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The ubiquitous praktike is posting on intra-Democratic Party politics today and the difficulty that the factional division between liberal hawks and left-liberals is causing the Democrats in terms of articulating a coherent and attractive foreign policy to the voters:

“What Democrats need to do is convince a majority of Americans that they will protect them from danger just as well if not better than the Republicans. I don’t think Kosovo furthered that agenda one way or the other, because it wasn’t about a threat to us except in an indirect “save NATO from irrelevance” sense. That didn’t excite too many folks outside the beltway, and I think most Americans don’t go for humanitarian wars either. Terrorism, on the other hand, is very scary, and the GOP is masterful at playing upon and amplifying genuine and understandable fears and offering a simplistic narrative as to how those fears are best combatted. Likewise, the spectre of “weapons of mass destruction” looms large in the American imagination.”

I have said before that I wish praktike and his cohorts at Liberals Against Terrorism well. While the conservative in me likes to see the GOP trounce the Democrats at the polls the American in me realizes that to have one of the two political parties of the preeminent world power paralyzed on issues of defense, counterterrorism, foreign policy and covert operations is a very bad thing. While Democratic and Republican foreign policies should vary in emphasis and detail, this variance needs to revolve in an orbit around a core of commonly held assumptions about American national security. A core that in some important areas doesn’t exist any more.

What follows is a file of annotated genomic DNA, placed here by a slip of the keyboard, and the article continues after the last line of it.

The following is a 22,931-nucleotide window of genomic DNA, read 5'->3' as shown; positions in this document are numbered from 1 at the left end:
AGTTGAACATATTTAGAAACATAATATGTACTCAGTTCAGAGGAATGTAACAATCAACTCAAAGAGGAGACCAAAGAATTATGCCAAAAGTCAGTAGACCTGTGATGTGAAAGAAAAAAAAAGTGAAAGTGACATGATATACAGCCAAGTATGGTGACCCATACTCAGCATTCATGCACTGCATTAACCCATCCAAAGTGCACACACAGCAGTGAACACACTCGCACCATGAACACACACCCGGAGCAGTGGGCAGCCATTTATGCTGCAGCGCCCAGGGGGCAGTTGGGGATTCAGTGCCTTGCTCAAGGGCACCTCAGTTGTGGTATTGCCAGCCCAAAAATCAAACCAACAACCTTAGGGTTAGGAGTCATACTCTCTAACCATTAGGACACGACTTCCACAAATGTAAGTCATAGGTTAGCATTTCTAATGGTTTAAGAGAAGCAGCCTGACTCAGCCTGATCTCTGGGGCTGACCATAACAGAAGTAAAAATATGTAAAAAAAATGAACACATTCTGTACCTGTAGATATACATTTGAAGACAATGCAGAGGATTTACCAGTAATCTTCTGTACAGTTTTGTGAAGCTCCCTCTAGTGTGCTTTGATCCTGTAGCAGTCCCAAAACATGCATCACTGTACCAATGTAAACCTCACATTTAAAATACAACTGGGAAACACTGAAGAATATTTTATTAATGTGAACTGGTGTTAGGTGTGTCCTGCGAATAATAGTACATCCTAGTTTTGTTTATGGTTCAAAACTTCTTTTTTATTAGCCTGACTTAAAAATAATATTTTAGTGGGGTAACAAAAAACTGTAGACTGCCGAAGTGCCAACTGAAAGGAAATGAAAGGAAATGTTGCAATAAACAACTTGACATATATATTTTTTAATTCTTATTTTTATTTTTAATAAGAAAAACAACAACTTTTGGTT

I think praktike and those like him will be stymied for the medium term. The left-liberal boomers and Gen-X anti-globos who control the mass of the Democratic base of activists are Oliver Stone Democrats who have internalized the New Left revisionist critique of American power. It’s a visceral schema now for this crowd and it isn’t going to change. Rational arguments on points of policy by centrists and liberal hawks along with appeals to electoral self-interest by Democratic Party political pros do not merely fall on deaf ears but they evoke enraged howls of ” Republican lite” and worse by the fifty-something, MoveOn.org, ex- Deaniacs.

The left-liberals are not interested in policies that protect American security – they think our security is a problem for the rest of the planet. The perception of the American voter that the Democrats can’t be trusted on security issues is a valid one at this point in time; the left-liberals simply have too much influence in the Democratic Party to be discounted when a voter casts a ballot. It’s like discounting the power of the Christian Right on social issues when voting for a moderate Republican – party factions are political baggage.

On the other hand, these characters are aging fast and liberal hawks might do well to give up on these fools and instead cultivate a generation of recruits from college campuses today who can be the state and national party leaders of tomorrow. Something that means forming new organizations to challenge the dominance of established liberal NGO’s jealously controlled and vetted by Boomer leftists. In short, liberal hawks need to do to the Democratic Party what the young Goldwaterites did to the GOP when they took the Republicans from being the Party of Nelson Rockefeller to the Party of Ronald Reagan in just 16 years. This will incidentally, help my party as well because a quality opponent will make it less easy for GOP leaders to adopt bizarre and harmful policy positions beloved by small sects of exceptionally vocal wingnuts.

There’s a Party of Ted Kennedy just waiting to be refashioned for the 21st century.

10 Responses to “”

  1. Younghusband Says:

    Very well written Mark.

    Speaking of party factions, have you seen

  2. mark Says:

    Thanks YH !

    Err…seen what though ?

  3. vonny Says: